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The Belgariad by David Eddings – Over Thirty?

Pawn of Prophecy (cover)Hands down, one of the greatest fantasy series of all time.

You’re still here? Great.

The books, the first five that make The Belgariad, are over thirty years old and still in print. There are many a book, and series, that has gone out of print in that time. Clearly, this series has long term appeal. People are still buying it and journeying through the world of prophecy.

Why? Let me tell you now, and I am not going to put these books down, to denigrate them and point out the flaws – you can find them any and everywhere. People are always willing to speak in negatives; it gets good press and we’re almost programmed to enjoy it these days. Instead, I am going to try and focus on the many, many positives. The door is over there if you need it.

Queen of Sorcery (cover)The Belgariad is not Grimdark. Thank the deity of your choice for that. There are, for you gore fiends and lovers of treachery, self-indulgence and selfishness, some ugly scenes in the books. A man torn in half by a demon. A gentle boy assassinated. Scenes of sacrificial slaughter with open chests and hearts torn from the cavity within. All of that is there in books. There is a feeling of disgust and sorrow raised in the characters who witness these scenes. No one shrugs it off, but it determines their actions in the future and reaffirms their desire. However, there is humour too that carries through many of the scenes and chapters.

Let me be clear, and stake my own bias here. I’m a human who believes we can be a better species. We can treat each other with respect and kindness. That our future is not one of constant wars of religion, resources and wealth. At some point, we will put differences aside and create a better world… and you may say, he’s a dreamer, but I’m not the only one.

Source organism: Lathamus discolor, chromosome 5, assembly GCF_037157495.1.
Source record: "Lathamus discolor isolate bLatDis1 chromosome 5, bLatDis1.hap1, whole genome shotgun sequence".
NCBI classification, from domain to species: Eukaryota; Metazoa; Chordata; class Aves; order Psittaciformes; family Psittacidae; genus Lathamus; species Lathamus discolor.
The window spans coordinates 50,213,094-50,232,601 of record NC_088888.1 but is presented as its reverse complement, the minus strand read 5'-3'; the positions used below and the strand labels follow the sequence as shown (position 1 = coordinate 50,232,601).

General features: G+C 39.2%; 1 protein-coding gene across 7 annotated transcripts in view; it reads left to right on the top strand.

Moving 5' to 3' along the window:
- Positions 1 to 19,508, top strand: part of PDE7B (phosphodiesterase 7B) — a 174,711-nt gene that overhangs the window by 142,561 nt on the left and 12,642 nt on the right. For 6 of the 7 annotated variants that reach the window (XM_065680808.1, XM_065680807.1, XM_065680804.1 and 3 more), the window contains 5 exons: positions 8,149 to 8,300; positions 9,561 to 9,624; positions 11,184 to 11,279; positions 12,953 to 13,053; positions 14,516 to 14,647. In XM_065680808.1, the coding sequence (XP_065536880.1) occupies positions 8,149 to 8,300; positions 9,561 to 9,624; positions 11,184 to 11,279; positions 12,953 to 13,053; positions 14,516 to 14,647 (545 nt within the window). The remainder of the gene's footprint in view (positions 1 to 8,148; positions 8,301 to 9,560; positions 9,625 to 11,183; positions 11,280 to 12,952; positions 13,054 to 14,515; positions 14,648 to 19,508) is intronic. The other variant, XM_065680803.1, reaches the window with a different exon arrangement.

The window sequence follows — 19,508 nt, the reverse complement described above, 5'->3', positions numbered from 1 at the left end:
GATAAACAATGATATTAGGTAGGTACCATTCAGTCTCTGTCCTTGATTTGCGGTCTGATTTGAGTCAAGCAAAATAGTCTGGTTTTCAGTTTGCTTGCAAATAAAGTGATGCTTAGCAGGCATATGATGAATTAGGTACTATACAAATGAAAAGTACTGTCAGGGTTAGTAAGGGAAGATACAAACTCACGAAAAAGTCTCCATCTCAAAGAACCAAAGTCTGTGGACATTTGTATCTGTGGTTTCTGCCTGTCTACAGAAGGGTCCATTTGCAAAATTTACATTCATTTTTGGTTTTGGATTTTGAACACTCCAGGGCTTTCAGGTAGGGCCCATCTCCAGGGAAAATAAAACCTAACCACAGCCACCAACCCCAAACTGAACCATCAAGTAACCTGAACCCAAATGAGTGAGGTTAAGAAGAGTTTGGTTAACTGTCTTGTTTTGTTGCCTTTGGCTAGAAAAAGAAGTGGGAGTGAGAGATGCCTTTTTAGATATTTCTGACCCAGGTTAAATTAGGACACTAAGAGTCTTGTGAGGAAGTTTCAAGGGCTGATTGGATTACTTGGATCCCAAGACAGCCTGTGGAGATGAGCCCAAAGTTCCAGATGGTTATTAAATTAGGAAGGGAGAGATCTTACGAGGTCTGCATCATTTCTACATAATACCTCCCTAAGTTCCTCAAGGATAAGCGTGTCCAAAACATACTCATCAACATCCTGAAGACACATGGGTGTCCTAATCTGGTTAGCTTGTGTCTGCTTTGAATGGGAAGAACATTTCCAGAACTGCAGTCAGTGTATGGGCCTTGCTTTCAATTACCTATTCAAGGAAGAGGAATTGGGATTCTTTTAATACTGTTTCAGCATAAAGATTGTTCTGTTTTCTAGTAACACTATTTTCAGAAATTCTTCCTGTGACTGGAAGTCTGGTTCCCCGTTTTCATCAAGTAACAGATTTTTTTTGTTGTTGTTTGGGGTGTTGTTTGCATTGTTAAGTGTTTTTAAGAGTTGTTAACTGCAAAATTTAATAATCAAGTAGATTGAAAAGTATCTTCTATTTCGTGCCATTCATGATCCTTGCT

Darkness begets darkness. We need to see the light and I’d be prepared to meet anyone* inside the ring to argue that even grimdark has a light within it… somewhere, most of the time. It has to have hope or what is the point?

Magician's Gambit (cover)At the heart of The Belgariad is relationships. Not desire and lust, but love. It echoes all the way through the series. Here is a family, extended and full of friendships, that functions. They argue at times, but they forgive and understand. One of my friends and fellow FF mod on the Facebook page mentioned how everyone hugs it out and he’s right. But I’ll tell you this, when my own family argue, kids blow a gasket at being asked to clean their rooms for instance (messy buggers), it is all forgiven and ends in a hug. That’s what families do; care, argue, love, forgive and move on.

You find you just want to spend more time with the cast of The Belgariad. I’d give anything to sit in a tavern and listen to Mr Wolf tell a story of the past. Listen to the kings bicker and complain, then get drunk on ale. Practice archery with Lelldorin or help Garion learn to use his powers. Go on a business trip with Silk or eat food cooked by Aunt Pol. I remember the first time I finished Book 5, before the Mallorean had been released, and I was devastated that this group of people would no longer be in my life.